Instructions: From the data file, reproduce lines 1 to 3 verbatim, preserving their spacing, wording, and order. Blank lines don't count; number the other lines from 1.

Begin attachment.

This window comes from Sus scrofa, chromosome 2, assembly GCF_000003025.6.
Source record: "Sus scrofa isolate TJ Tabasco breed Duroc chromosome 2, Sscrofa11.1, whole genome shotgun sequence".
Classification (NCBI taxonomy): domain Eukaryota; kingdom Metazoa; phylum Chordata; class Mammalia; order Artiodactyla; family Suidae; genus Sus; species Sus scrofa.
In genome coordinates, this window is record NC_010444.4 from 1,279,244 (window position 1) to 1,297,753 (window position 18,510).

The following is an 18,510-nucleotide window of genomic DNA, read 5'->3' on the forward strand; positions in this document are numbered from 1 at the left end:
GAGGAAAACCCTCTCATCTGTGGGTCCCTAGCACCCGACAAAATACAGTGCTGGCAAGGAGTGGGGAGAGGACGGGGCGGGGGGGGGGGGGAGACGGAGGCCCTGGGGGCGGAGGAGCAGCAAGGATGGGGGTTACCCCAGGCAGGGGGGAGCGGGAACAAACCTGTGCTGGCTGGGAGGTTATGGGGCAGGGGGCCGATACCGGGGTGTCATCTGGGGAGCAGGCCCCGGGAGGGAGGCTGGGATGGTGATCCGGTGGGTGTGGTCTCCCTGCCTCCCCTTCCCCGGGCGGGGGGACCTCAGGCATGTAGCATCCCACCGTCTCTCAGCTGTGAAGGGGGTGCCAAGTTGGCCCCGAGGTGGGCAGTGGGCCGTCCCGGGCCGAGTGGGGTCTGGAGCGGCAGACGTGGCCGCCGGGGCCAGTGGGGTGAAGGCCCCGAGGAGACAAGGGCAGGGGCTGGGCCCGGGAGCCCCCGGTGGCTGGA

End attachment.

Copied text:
This window comes from Sus scrofa, chromosome 2, assembly GCF_000003025.6.
Source record: "Sus scrofa isolate TJ Tabasco breed Duroc chromosome 2, Sscrofa11.1, whole genome shotgun sequence".
Classification (NCBI taxonomy): domain Eukaryota; kingdom Metazoa; phylum Chordata; class Mammalia; order Artiodactyla; family Suidae; genus Sus; species Sus scrofa.